6 Great Gardening Tips; Preparing Your Garden for Winter
It’s that time of year again, when the leaves start falling off the trees, littering the ground and we can smell the pumpkin spice in the air. I love seeing the changes in colour around us, it makes me feel all cosy and warm. Plus, we know the ‘C’ word is coming…. More on that another time, what about our gardens? They often get neglected over the winter months, so is there preparation which needs to be done for this? Below is our Dorset Companions Gardening Tips Part Two….
1. Tidying up the plants and shrubs
Autumn is an essential month when it comes to pruning some plants and shrubs. For a more thorough look into what to prune and how to do it, head over to this article on Gardener’s World here.
Make sure you pop your gardening gloves on and grab a kneeling pad too if you find that easier. This is a therapeutic job to do, and it is important as it ensures that the shrubs are cut back, ready for the new buds and growth in the new year. It also means in those winter storms; the longer parts are less likely to snap off and damage the plant.
2. Planting ahead for Spring…
Now is a good idea to plant some bulbs, thinking ahead to Springtime. I love to weave different bulbs in… so for example I will spread out some daffodils and in between put some snowdrop bulbs too. The snowdrops will be the first to show, then once they have died, the daffodils will come up. You can then add tulips into the mix too for when the daffodils die off.
If you want to ensure a colourful display around the edging of your garden next year, think about planting some pretty pansies, bellis daisies and wallflowers. You should make sure to dig up your annuals first and also follow up with cutting back faded perennials to roughly 5 centimetres above the ground.
After you have tidied your borders and other planting areas, spread a generous layer of compost, well-rotted manure or bark chips. The worms can do the labour of digging it all in for you!
3. Leaf mould- a new way to dispose of those fallen leaves
Have you heard of leaf mould? The idea behind this is to make something organic and great out of recycled leaves. Once they drop, create a space in your garden that won’t spoil your view of the garden, creating a bin out of wooden stakes and wire mesh. Then when the leaves start to fall, you can empty them into your DIY bin. Over time, the leaves will rot down, creating leaf mould.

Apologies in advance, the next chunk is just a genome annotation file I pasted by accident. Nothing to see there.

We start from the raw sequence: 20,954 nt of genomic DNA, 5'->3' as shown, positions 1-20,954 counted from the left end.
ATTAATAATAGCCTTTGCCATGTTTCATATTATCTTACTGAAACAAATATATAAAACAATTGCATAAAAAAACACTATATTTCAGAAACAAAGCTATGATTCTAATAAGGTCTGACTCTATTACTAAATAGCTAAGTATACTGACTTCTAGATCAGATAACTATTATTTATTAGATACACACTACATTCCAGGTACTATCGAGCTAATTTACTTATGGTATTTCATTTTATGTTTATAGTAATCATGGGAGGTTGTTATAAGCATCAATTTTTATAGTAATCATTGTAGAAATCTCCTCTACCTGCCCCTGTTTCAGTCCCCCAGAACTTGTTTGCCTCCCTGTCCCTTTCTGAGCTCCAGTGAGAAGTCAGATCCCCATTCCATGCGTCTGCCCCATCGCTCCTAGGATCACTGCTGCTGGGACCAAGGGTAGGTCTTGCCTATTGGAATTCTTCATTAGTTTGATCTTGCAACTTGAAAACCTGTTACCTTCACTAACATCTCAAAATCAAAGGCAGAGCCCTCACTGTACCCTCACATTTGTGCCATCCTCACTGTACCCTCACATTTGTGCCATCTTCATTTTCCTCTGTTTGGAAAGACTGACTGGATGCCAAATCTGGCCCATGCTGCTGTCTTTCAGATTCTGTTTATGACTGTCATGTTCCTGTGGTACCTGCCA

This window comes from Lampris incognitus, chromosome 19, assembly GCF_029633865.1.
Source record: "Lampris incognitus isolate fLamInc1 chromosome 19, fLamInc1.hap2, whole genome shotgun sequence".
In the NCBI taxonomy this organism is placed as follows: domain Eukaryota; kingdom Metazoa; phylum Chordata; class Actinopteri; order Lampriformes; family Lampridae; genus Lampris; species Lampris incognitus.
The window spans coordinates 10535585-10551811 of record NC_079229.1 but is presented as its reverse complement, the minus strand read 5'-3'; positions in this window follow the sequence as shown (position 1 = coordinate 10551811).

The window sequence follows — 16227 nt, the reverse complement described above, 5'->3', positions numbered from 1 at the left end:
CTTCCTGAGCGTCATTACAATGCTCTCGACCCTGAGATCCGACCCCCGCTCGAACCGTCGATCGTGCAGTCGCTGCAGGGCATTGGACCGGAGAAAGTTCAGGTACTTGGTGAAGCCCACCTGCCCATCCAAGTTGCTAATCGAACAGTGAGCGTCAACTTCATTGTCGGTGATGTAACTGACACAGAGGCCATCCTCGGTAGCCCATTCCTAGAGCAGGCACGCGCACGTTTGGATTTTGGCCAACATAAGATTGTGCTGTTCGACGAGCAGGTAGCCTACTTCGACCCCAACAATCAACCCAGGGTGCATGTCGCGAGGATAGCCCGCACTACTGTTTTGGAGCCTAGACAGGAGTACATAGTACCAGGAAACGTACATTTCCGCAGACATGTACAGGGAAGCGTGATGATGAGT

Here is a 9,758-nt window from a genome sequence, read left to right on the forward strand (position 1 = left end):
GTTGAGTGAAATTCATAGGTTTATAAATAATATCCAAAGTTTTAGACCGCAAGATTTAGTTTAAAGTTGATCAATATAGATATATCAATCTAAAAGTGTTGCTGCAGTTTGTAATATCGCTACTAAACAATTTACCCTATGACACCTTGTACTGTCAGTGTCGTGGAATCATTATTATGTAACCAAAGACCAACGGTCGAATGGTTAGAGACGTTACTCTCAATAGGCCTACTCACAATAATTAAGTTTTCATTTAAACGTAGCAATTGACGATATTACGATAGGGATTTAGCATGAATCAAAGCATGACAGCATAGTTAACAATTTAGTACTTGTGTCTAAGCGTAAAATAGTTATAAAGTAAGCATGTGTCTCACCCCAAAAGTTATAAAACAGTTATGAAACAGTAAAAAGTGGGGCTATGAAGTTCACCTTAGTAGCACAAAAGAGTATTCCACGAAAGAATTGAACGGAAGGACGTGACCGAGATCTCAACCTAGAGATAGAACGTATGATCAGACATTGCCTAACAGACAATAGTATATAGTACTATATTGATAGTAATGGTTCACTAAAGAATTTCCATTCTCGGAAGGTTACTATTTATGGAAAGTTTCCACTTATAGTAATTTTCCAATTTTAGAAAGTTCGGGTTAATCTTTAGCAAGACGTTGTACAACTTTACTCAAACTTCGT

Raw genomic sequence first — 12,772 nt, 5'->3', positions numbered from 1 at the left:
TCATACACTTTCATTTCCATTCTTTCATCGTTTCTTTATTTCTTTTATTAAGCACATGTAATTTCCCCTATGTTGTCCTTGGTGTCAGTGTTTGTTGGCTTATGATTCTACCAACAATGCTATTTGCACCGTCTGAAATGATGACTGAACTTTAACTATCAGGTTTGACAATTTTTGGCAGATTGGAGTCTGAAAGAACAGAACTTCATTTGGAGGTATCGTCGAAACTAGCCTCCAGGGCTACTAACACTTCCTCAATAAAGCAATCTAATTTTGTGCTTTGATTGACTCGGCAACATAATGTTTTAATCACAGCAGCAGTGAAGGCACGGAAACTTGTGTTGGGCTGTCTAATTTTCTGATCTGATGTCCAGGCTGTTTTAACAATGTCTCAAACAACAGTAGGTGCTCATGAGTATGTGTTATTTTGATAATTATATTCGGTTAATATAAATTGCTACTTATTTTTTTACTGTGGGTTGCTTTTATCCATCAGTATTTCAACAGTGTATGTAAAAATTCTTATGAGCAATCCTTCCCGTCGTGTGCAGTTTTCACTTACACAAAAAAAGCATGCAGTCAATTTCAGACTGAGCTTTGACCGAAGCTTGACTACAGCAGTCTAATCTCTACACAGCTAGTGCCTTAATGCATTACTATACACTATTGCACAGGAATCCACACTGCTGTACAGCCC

Once it has reached its crumbly texture, you can spread this organic mulch throughout the borders of your garden. The trees that tend to rot quicker are; alder, beech, oak and hornbeam. Whereas walnut, horse chestnut and sycamore may take longer. To speed up the process, you can shred the leaves first but usually the leaf mould process takes around two years.
Alternatively, you can also pile up the leaves and then go over them with a lawnmower.
4. Start afresh with your compost bins
If your compost is ready now, it is a great time to use it around your garden as you go about tidying up and planting ready for the Spring cleaning. On your journey of clearing up your borders and flower beds, as well as vegetable plots, you will be gaining a lot of great plant material ready for your compost heap too. So, once you have gathered up the compost ready to use, you can replace it with your next lot of waste.
However, if you’ve come to your compost and it isn’t ready to be used, turn it over to help with the decomposition. Then create a new heap with the fresh lot. Compost is a great way of recycling when it comes to gardening.
5. Cover those ponds!
Although I find the falling of leaves very metaphoric and beautiful, it can be a pain if you are the owner of a pond. That’s why I highly recommend popping a net over it during the autumn/ winter months so that this can be lifted, and the leaves removed easily. You can just pin it down with some bricks, or nice stones or garden ornaments which will fare well over the wet winter months.
6. And finally, a bit of garden tools maintenance!
Now is a great opportunity to do a little maintenance on those garden tools. Get the scrubbing brush out and get them all clean, ready for a fresh Spring of gardening again. When you’re ready to get them out again, you can brush up on our top 12 garden tips here, with some clean tools!
There’s nothing worse than gardening with last season’s dirt.
Gardening help, we love doing the jobs you hate!
I hope that this article has helped you form a list of what you need to tackle this Autumn in order to get your garden ready for the winter months, and the beautiful blooming season which follows. If you need a hand with your garden, get in touch with us at Dorset Companions as we love gardening and helping those who need those extra pair of hands!